Veterinary Diagnostic Imaging
Davies Veterinary Specialists has one of the country’s leading Veterinary Diagnostic Imaging Departments. The team work closely together - Dr Davies, Nuria Corzo Menéndez, Sérgio Guilherme, Veerle Volckaert and Charlotte Whatmough.
Frankie Blundell RVN, Julie Riches-Tomei RVN DipAVN, Catherine Rumbles Radiographer BSc(Hons) PgC, Julie Sales DCR, Sue Whitfield DCR(R) DRI PgD Medical Imaging Sciences (MRI) and Becky Wilkins RVN provide radiographic support. Three other members of staff have qualifications in radiology but now work primarily in orthopaedics. This provides a wide base of expertise in imaging within the practice. The practice also provides a 24-hour turn-round radiographic reporting service for other veterinary practices.
This service reports more than 200 cases per month and is a vital link with referring practices.
Facilities include three conventional X-ray suites, two fluoroscopic (moving/real-time X-ray) units (one with digital subtraction for vascular studies) and two ultrasound (including Doppler) units, and MRI and CT scanners. In addition off-site access to nuclear medicine is available.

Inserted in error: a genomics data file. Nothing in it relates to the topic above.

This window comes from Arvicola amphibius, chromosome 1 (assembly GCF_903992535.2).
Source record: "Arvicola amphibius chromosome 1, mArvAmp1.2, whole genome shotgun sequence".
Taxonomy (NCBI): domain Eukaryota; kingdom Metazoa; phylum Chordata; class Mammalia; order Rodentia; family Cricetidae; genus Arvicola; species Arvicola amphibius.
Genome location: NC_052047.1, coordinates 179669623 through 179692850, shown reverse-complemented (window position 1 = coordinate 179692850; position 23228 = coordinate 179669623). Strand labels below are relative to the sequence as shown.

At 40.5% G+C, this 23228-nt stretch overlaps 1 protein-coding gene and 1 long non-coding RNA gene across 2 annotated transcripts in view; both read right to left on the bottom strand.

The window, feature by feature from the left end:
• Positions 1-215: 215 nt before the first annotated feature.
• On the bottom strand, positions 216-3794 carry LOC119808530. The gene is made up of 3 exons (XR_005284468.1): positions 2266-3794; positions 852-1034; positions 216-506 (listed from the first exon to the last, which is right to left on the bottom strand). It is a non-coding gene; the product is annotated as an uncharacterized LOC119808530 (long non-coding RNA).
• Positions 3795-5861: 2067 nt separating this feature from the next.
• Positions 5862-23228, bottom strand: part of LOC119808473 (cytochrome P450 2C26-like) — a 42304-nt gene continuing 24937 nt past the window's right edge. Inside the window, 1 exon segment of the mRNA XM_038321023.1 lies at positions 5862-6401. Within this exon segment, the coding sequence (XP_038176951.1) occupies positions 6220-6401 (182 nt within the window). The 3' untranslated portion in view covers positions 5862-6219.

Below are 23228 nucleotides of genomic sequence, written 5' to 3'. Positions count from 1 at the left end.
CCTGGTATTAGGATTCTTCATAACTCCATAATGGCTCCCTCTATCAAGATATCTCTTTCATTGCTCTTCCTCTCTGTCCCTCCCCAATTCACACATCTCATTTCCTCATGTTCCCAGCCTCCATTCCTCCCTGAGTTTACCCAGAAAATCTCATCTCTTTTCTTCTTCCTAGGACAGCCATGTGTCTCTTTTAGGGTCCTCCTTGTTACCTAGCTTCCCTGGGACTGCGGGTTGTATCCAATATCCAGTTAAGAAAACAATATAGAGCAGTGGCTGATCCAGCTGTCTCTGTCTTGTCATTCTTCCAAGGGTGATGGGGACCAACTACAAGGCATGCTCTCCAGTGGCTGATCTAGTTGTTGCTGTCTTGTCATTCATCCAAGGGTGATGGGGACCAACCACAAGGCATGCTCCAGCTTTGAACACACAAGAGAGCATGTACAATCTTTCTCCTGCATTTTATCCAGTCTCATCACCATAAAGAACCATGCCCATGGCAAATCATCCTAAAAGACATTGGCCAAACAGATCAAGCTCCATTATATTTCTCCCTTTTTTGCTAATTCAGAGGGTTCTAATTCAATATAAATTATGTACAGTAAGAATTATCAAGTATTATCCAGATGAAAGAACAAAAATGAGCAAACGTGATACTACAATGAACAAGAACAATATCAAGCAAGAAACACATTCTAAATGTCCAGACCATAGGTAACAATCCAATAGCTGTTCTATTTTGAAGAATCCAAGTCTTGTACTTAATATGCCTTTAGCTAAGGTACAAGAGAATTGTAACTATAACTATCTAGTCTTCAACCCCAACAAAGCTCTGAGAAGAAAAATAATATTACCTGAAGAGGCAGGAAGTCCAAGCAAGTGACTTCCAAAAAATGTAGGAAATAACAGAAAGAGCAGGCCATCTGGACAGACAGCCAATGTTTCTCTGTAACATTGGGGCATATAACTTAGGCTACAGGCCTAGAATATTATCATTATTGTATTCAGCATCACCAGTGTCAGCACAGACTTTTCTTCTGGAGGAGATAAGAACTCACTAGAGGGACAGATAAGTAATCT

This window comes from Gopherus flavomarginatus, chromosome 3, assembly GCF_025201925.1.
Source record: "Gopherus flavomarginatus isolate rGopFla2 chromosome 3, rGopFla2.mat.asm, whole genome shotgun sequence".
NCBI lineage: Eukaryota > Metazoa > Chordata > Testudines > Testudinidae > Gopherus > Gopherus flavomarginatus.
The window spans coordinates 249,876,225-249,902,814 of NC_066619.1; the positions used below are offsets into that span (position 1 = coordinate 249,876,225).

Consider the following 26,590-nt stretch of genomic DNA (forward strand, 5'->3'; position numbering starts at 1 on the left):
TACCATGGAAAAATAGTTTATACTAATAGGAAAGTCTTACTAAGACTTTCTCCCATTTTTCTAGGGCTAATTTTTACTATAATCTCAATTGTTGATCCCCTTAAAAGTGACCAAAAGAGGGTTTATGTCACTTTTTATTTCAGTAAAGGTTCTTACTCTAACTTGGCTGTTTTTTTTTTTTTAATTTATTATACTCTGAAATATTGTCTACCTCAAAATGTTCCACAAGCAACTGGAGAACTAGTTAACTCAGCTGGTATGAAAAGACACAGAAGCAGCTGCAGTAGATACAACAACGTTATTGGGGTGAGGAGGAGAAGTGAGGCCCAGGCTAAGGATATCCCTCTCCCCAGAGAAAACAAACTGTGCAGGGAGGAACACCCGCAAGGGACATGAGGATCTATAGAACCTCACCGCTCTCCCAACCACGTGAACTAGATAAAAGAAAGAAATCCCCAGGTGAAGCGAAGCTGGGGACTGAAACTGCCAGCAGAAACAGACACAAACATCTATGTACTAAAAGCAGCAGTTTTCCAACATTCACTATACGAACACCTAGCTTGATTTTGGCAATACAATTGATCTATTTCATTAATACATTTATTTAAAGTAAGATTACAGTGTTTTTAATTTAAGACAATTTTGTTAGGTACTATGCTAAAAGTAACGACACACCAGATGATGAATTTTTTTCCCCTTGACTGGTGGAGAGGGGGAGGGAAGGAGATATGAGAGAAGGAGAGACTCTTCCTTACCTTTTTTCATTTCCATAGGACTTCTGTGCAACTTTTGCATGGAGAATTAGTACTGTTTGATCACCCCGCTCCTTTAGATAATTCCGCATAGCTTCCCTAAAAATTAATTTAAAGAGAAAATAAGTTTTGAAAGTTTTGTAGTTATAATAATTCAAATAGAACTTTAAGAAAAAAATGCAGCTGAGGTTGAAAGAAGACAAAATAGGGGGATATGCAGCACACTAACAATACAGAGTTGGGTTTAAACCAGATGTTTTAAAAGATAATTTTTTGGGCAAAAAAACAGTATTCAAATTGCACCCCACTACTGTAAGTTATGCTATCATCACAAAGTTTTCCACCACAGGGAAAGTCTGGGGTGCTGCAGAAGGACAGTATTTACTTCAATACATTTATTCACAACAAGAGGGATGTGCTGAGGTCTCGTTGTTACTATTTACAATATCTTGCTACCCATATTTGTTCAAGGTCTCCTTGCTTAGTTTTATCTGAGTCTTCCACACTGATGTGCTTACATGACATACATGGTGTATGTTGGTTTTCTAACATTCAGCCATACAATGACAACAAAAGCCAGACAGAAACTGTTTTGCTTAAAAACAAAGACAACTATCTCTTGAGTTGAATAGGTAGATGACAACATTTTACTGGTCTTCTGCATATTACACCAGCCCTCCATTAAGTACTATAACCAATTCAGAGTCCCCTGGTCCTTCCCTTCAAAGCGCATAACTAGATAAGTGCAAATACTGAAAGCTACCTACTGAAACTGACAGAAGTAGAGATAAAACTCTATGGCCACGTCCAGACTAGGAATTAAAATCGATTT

In August 2005 we proudly introduced our Hitachi Aperto 0.4T MRI unit. This has been working hard providing top quality images for all services.
In December 2007 a GE CT/e dual slice computed tomography unit was commisioned and has proven an excellent and exciting addition to our imaging capacity. The powerful nature of the imaging CT provides is shown by this »movie« showing virtual bronchoscopy .
Historically the use of X-rays, termed radiography, was the fundamental means of creating images of patients. There is no doubt it still has a major role to play and will do for many years to come. Technicians specialising in the use of X-rays were called radiographers and the clinicians interpreting those images called radiologists for obvious reasons.
With the rapid expansion of computer technology from the 1960s onwards, new ideas for medical imaging have been developing.
These include linking computer power to X-radiation and also linking computer technology to other energy sources that might provide medical images.
Most people are familiar with ultrasonography, (used in pregnancy assessment and soft tissue imaging), computed tomography or CT (an X-ray based computer assisted modality), magnetic resonance imaging or MRI (- a computer assisted system that uses powerful magnetic fields and radio waves to generate the image) and nuclear medicine or scintigraphy (a technique where a small dose of short acting radioactivity is used to identify various tissues or organs that may be diseased).
More recently some of these techniques have been hybridised. The technological explosion can only continue.. Not surprisingly the discipline is now called by some Diagnostic Imaging rather than Radiology. However, those clinicians specialising in the subject in the UK are still called radiologists.